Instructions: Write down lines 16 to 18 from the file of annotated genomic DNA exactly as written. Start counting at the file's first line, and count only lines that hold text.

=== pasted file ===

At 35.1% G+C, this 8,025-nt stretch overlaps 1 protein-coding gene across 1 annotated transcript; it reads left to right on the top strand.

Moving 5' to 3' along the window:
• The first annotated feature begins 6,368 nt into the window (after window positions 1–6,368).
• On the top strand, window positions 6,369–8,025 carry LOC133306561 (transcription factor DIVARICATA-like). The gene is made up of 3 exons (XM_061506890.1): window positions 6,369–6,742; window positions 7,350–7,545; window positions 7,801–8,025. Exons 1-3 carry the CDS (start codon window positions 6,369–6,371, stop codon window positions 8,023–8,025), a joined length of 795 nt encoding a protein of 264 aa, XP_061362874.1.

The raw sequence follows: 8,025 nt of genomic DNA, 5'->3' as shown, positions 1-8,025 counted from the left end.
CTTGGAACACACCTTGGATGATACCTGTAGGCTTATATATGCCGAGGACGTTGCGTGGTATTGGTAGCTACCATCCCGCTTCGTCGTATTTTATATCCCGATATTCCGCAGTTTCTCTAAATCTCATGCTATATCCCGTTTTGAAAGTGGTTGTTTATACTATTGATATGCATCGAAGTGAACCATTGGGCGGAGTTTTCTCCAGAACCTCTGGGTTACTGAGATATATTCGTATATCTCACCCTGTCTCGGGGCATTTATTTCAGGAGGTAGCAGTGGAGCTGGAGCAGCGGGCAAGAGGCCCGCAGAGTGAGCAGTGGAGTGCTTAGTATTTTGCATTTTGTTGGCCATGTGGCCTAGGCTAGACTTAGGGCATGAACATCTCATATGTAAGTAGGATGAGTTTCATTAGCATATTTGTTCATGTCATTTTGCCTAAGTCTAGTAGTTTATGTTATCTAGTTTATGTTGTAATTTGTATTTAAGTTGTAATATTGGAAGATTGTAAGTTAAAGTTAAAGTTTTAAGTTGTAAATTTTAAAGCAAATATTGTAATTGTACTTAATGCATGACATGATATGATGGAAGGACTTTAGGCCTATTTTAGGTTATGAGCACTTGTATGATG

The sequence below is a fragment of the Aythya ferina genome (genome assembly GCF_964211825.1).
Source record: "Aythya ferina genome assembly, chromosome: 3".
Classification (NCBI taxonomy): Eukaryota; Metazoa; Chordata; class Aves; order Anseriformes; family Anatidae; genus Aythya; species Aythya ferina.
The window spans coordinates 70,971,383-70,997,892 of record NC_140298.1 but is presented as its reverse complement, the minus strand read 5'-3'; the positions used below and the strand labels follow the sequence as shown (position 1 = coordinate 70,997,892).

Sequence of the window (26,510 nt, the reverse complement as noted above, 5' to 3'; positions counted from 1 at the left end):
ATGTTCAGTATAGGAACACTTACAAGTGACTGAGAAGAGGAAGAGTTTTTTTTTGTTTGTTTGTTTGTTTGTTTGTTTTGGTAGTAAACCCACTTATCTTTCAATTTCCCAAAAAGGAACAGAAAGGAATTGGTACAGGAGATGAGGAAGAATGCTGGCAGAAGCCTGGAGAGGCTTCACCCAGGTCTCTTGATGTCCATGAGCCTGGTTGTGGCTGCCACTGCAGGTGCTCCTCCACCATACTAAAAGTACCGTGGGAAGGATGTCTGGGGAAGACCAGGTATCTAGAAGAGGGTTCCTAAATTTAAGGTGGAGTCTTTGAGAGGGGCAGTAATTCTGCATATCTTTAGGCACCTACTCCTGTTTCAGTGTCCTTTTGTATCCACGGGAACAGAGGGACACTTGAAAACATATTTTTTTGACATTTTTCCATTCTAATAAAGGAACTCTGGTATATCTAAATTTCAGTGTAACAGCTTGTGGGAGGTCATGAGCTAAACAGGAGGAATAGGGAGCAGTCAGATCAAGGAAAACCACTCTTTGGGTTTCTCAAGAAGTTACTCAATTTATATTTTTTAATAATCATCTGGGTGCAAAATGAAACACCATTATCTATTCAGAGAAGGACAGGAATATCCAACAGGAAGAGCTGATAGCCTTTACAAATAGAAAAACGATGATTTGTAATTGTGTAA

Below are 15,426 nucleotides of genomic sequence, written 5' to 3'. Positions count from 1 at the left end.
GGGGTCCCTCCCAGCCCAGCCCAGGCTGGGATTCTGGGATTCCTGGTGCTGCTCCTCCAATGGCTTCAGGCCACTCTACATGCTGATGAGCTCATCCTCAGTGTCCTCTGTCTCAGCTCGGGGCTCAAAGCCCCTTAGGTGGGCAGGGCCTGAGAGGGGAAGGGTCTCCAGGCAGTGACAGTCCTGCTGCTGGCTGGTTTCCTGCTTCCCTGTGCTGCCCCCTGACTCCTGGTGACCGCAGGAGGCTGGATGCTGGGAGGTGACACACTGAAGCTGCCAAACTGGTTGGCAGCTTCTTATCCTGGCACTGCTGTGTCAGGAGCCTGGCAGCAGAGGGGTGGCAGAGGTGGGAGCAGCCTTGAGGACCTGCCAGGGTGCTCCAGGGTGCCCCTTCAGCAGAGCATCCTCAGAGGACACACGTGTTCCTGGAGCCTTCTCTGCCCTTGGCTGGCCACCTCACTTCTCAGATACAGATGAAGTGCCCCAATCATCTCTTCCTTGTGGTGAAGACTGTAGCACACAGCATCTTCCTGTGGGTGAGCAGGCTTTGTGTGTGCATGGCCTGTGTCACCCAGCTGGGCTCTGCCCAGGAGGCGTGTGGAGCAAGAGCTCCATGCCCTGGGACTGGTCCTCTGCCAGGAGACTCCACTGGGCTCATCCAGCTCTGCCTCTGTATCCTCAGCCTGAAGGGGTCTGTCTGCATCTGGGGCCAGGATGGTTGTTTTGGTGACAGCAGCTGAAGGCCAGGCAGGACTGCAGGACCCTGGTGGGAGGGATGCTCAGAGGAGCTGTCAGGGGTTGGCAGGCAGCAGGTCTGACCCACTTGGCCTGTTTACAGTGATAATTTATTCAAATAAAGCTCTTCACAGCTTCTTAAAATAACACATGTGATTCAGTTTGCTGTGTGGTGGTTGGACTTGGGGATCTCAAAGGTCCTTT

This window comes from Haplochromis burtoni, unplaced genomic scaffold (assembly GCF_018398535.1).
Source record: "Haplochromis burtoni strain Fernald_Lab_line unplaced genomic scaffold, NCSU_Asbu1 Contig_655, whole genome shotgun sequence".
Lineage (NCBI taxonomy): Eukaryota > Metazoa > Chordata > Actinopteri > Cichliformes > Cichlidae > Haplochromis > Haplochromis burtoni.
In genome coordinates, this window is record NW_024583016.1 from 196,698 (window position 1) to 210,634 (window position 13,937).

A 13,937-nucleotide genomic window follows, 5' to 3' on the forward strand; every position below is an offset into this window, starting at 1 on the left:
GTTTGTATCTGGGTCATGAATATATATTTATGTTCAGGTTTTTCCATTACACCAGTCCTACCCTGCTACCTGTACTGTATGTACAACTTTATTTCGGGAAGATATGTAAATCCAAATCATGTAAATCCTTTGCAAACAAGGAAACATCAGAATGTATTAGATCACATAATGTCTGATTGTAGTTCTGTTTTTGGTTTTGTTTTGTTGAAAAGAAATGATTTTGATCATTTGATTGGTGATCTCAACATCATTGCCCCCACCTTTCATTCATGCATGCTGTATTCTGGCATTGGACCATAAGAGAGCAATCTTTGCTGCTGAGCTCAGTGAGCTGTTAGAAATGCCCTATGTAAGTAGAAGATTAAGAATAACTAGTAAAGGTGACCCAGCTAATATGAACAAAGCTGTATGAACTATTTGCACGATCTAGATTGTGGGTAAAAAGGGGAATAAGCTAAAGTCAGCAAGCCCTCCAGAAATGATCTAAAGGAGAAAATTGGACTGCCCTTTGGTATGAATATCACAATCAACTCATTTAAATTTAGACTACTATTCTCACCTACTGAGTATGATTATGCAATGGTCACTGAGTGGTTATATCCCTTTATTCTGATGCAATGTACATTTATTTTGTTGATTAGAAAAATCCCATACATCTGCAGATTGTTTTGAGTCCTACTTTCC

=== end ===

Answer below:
Source record: "Haplochromis burtoni strain Fernald_Lab_line unplaced genomic scaffold, NCSU_Asbu1 Contig_655, whole genome shotgun sequence".
Lineage (NCBI taxonomy): Eukaryota > Metazoa > Chordata > Actinopteri > Cichliformes > Cichlidae > Haplochromis > Haplochromis burtoni.
In genome coordinates, this window is record NW_024583016.1 from 196,698 (window position 1) to 210,634 (window position 13,937).